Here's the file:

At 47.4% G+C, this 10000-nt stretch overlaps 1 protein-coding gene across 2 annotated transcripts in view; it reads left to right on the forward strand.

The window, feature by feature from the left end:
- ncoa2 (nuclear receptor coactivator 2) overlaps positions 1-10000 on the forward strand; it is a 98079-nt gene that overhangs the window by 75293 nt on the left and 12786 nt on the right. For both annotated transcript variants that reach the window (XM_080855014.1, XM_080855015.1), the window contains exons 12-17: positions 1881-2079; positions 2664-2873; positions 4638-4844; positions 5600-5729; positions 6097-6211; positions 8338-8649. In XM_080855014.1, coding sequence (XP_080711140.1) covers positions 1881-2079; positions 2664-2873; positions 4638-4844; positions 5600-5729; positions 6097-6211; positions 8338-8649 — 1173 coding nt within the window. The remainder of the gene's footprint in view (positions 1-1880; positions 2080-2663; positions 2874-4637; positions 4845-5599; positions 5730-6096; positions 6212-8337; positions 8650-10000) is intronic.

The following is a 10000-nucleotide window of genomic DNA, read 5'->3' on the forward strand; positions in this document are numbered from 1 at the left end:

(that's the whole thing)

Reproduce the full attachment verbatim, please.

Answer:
At 47.4% G+C, this 10000-nt stretch overlaps 1 protein-coding gene across 2 annotated transcripts in view; it reads left to right on the forward strand.

The window, feature by feature from the left end:
- ncoa2 (nuclear receptor coactivator 2) overlaps positions 1-10000 on the forward strand; it is a 98079-nt gene that overhangs the window by 75293 nt on the left and 12786 nt on the right. For both annotated transcript variants that reach the window (XM_080855014.1, XM_080855015.1), the window contains exons 12-17: positions 1881-2079; positions 2664-2873; positions 4638-4844; positions 5600-5729; positions 6097-6211; positions 8338-8649. In XM_080855014.1, coding sequence (XP_080711140.1) covers positions 1881-2079; positions 2664-2873; positions 4638-4844; positions 5600-5729; positions 6097-6211; positions 8338-8649 — 1173 coding nt within the window. The remainder of the gene's footprint in view (positions 1-1880; positions 2080-2663; positions 2874-4637; positions 4845-5599; positions 5730-6096; positions 6212-8337; positions 8650-10000) is intronic.

The following is a 10000-nucleotide window of genomic DNA, read 5'->3' on the forward strand; positions in this document are numbered from 1 at the left end: